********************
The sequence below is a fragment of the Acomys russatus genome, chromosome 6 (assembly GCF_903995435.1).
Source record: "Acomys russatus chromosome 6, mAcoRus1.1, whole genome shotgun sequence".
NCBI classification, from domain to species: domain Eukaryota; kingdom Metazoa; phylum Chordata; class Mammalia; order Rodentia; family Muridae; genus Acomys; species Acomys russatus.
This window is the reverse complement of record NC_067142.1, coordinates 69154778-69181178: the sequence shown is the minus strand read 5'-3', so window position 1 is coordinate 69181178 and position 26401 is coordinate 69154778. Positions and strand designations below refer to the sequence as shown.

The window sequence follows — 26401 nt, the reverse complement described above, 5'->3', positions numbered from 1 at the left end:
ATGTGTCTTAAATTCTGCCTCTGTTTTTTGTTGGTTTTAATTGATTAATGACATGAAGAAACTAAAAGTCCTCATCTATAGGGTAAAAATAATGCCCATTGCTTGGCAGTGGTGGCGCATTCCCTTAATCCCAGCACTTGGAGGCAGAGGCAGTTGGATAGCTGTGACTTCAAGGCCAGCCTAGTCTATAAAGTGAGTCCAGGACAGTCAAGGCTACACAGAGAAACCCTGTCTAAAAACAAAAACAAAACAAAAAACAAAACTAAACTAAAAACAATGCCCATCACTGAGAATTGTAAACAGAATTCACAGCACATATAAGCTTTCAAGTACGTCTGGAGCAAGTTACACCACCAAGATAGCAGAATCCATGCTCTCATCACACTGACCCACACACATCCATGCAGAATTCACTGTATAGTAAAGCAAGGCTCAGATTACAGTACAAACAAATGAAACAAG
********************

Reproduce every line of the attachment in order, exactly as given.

The sequence below is a fragment of the Acomys russatus genome, chromosome 6 (assembly GCF_903995435.1).
Source record: "Acomys russatus chromosome 6, mAcoRus1.1, whole genome shotgun sequence".
NCBI classification, from domain to species: domain Eukaryota; kingdom Metazoa; phylum Chordata; class Mammalia; order Rodentia; family Muridae; genus Acomys; species Acomys russatus.
This window is the reverse complement of record NC_067142.1, coordinates 69154778-69181178: the sequence shown is the minus strand read 5'-3', so window position 1 is coordinate 69181178 and position 26401 is coordinate 69154778. Positions and strand designations below refer to the sequence as shown.

The window sequence follows — 26401 nt, the reverse complement described above, 5'->3', positions numbered from 1 at the left end:
ATGTGTCTTAAATTCTGCCTCTGTTTTTTGTTGGTTTTAATTGATTAATGACATGAAGAAACTAAAAGTCCTCATCTATAGGGTAAAAATAATGCCCATTGCTTGGCAGTGGTGGCGCATTCCCTTAATCCCAGCACTTGGAGGCAGAGGCAGTTGGATAGCTGTGACTTCAAGGCCAGCCTAGTCTATAAAGTGAGTCCAGGACAGTCAAGGCTACACAGAGAAACCCTGTCTAAAAACAAAAACAAAACAAAAAACAAAACTAAACTAAAAACAATGCCCATCACTGAGAATTGTAAACAGAATTCACAGCACATATAAGCTTTCAAGTACGTCTGGAGCAAGTTACACCACCAAGATAGCAGAATCCATGCTCTCATCACACTGACCCACACACATCCATGCAGAATTCACTGTATAGTAAAGCAAGGCTCAGATTACAGTACAAACAAATGAAACAAG